Robert Kuttner, a widely published economist based at The American Prospect is providing some of the best commentary yet on the economic emergency precipitated by the excesses of the unregulated home mortgage and securities industries.
"Democrats will shortly become stewards not just of a temporary bailout but of a long term recovery strategy," writes Kuttner in a September 30th post "Learning from 1929". "They might as well begin by pointing us on the right path. That includes direct refinancing for homeowners, direct government involvement in the management of failing financial institutions that are recapitalized by government money, through something like the Reconstruction Finance Corporations of the Roosevelt era; and a transfer tax on stock and bond transactions, both to raise needed revenue and to damp down the kind of speculation that led to the meltdown. Then Congress can begin the task of regulating the financial system properly. The basic concept is that any financial enterprise capable of taking down the system requires the tight government supervision that in the recent past has been limited to commercial banks."
Kuttner suggests that the congressional Democrats are a long way from finding an authentic Democratic response that can effectively deal with the laissez faire and failed policies of Republicanism. Regulating the financial system correctly, argues Kuttner, is "the Democratic ideology. But lately, that set of core convictions has gotten rusty. It needs to be reclaimed, and fast. Too many Democrats are still thinking small."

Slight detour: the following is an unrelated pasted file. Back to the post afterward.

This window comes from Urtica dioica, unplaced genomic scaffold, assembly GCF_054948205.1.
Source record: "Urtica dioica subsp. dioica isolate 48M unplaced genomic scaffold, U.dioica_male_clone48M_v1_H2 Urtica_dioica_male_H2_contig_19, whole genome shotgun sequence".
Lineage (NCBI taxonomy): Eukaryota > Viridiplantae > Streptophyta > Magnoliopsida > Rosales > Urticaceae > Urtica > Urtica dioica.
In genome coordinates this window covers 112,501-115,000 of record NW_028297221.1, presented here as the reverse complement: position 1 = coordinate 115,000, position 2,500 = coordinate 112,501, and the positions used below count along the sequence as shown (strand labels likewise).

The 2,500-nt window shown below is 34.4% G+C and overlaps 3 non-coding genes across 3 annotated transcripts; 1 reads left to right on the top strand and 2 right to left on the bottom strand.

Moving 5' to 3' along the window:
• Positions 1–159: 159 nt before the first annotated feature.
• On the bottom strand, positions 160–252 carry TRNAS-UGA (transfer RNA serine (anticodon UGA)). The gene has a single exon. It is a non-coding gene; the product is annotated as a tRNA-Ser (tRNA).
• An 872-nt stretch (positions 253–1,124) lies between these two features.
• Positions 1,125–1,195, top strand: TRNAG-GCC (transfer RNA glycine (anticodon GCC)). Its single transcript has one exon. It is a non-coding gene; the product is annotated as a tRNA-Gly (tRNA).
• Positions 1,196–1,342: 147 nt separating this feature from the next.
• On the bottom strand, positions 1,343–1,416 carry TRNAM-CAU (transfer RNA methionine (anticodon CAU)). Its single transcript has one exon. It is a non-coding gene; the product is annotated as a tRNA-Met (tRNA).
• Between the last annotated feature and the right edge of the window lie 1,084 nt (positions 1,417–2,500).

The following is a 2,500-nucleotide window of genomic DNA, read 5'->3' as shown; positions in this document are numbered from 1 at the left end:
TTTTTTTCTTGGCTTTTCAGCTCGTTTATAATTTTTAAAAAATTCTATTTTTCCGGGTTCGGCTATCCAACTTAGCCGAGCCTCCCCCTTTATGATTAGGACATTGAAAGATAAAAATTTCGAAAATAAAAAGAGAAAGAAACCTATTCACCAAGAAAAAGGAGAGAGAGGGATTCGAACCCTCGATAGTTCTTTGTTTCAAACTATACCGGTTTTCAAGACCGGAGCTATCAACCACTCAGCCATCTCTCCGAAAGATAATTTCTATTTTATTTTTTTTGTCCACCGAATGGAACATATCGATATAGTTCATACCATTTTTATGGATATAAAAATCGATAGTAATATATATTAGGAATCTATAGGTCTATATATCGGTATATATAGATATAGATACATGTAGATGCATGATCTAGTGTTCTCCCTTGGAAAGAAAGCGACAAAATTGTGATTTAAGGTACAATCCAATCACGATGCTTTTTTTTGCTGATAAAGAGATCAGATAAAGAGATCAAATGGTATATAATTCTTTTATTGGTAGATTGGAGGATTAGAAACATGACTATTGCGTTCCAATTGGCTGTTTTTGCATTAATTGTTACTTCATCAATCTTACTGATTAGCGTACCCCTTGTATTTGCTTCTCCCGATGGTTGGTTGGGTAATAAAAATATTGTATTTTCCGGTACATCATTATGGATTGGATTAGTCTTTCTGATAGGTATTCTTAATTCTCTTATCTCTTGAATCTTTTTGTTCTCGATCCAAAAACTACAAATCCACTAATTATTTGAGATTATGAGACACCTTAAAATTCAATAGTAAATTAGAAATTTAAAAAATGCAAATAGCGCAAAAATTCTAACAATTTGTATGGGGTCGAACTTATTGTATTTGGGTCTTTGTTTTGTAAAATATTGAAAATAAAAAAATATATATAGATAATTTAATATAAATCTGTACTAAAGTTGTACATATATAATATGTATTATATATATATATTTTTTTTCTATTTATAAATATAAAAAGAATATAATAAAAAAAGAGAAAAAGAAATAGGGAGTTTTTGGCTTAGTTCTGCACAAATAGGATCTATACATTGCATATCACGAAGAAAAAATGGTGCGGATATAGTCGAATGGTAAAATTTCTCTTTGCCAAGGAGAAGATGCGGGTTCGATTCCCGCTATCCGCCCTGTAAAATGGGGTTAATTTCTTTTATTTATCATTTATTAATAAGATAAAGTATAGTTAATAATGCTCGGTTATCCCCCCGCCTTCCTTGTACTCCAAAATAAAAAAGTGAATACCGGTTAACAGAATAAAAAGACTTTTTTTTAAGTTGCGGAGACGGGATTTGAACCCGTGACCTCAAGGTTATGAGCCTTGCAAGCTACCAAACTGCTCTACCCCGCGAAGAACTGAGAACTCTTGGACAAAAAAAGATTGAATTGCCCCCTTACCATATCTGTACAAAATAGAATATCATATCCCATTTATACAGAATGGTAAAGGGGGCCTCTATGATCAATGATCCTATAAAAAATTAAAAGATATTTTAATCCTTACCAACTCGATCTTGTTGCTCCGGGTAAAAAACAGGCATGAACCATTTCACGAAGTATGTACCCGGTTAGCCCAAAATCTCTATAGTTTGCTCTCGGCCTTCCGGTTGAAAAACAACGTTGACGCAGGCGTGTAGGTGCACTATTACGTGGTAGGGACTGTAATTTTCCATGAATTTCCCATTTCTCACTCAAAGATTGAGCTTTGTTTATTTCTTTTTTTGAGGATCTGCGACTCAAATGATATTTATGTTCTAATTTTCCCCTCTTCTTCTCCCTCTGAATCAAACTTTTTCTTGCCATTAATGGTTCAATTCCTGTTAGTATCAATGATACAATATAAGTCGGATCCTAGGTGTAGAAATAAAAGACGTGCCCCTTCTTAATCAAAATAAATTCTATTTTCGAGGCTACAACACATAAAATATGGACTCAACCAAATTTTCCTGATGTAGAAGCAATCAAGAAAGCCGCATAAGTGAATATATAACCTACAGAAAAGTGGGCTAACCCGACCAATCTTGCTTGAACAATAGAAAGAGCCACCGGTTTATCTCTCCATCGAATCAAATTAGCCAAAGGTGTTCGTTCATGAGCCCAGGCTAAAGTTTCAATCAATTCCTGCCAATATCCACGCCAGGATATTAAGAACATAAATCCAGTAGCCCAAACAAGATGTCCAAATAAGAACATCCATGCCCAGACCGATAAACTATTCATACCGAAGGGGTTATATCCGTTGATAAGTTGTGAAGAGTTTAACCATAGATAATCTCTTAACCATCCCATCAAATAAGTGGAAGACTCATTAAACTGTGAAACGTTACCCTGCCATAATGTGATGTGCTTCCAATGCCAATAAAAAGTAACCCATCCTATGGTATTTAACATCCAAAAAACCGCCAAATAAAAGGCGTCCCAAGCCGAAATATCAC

Not, it should be noted, is the thinking of U.S. Rep. Joe Courtney (D-2) who voted no on the amended Paulson proposal this week for all the right reasons. He was the only member of the Connecticut delegation to do so.
Kuttner doesn't stop at the Wall Street "rescue". "Government will need to rely on substantial public spending to pull the wider economy out of the hole. Most of that can be raised by surtaxes on the wealthy and by transaction taxes on speculation, but it will also require a temporary increase in public deficits. Raise enough revenue to cover about $700 billion of financial recapitalization in year one, and in years two through eight use the proceeds for public works, infrastructure, good jobs, universal health coverage, expanded pre-kindergarten and child care."
Kuttner's corrections, in other words, call for a New Deal in the 21st Century, not just to quell the high-finance meltdown on Wall Street, but to reduce the economic insecurity felt by a growing number of working and middle income households. Let's hope that when the Congress votes again, more of Kuttner's formula will be part of the rescue.
Original post from http://newbritaindemocrat.blogspot.com